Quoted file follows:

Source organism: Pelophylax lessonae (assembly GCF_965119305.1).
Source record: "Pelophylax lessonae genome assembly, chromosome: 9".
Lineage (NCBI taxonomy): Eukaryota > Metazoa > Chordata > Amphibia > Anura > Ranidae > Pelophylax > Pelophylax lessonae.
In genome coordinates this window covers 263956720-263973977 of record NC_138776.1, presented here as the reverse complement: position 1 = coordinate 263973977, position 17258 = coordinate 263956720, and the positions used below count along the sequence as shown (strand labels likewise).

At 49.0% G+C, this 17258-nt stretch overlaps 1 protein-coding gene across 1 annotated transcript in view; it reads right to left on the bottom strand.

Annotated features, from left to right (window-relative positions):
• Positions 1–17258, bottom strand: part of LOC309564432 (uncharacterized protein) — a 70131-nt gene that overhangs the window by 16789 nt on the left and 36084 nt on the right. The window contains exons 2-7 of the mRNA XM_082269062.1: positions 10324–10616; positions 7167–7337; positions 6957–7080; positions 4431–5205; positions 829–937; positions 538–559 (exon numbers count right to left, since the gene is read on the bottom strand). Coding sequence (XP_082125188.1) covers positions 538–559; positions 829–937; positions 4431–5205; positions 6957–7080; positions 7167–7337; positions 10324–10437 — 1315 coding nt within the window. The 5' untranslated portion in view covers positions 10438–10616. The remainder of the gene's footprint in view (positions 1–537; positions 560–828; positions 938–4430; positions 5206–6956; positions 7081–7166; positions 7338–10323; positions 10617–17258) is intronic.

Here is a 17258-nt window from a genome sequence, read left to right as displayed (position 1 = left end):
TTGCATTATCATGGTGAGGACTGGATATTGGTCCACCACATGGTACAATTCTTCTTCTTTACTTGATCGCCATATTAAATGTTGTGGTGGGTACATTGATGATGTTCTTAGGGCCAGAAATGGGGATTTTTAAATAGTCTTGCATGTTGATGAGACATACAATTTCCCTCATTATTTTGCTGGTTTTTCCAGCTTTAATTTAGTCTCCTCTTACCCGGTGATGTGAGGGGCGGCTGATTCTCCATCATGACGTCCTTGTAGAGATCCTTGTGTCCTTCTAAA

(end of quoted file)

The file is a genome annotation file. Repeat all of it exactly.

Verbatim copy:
Source organism: Pelophylax lessonae (assembly GCF_965119305.1).
Source record: "Pelophylax lessonae genome assembly, chromosome: 9".
Lineage (NCBI taxonomy): Eukaryota > Metazoa > Chordata > Amphibia > Anura > Ranidae > Pelophylax > Pelophylax lessonae.
In genome coordinates this window covers 263956720-263973977 of record NC_138776.1, presented here as the reverse complement: position 1 = coordinate 263973977, position 17258 = coordinate 263956720, and the positions used below count along the sequence as shown (strand labels likewise).

At 49.0% G+C, this 17258-nt stretch overlaps 1 protein-coding gene across 1 annotated transcript in view; it reads right to left on the bottom strand.

Annotated features, from left to right (window-relative positions):
• Positions 1–17258, bottom strand: part of LOC309564432 (uncharacterized protein) — a 70131-nt gene that overhangs the window by 16789 nt on the left and 36084 nt on the right. The window contains exons 2-7 of the mRNA XM_082269062.1: positions 10324–10616; positions 7167–7337; positions 6957–7080; positions 4431–5205; positions 829–937; positions 538–559 (exon numbers count right to left, since the gene is read on the bottom strand). Coding sequence (XP_082125188.1) covers positions 538–559; positions 829–937; positions 4431–5205; positions 6957–7080; positions 7167–7337; positions 10324–10437 — 1315 coding nt within the window. The 5' untranslated portion in view covers positions 10438–10616. The remainder of the gene's footprint in view (positions 1–537; positions 560–828; positions 938–4430; positions 5206–6956; positions 7081–7166; positions 7338–10323; positions 10617–17258) is intronic.

Here is a 17258-nt window from a genome sequence, read left to right as displayed (position 1 = left end):
TTGCATTATCATGGTGAGGACTGGATATTGGTCCACCACATGGTACAATTCTTCTTCTTTACTTGATCGCCATATTAAATGTTGTGGTGGGTACATTGATGATGTTCTTAGGGCCAGAAATGGGGATTTTTAAATAGTCTTGCATGTTGATGAGACATACAATTTCCCTCATTATTTTGCTGGTTTTTCCAGCTTTAATTTAGTCTCCTCTTACCCGGTGATGTGAGGGGCGGCTGATTCTCCATCATGACGTCCTTGTAGAGATCCTTGTGTCCTTCTAAA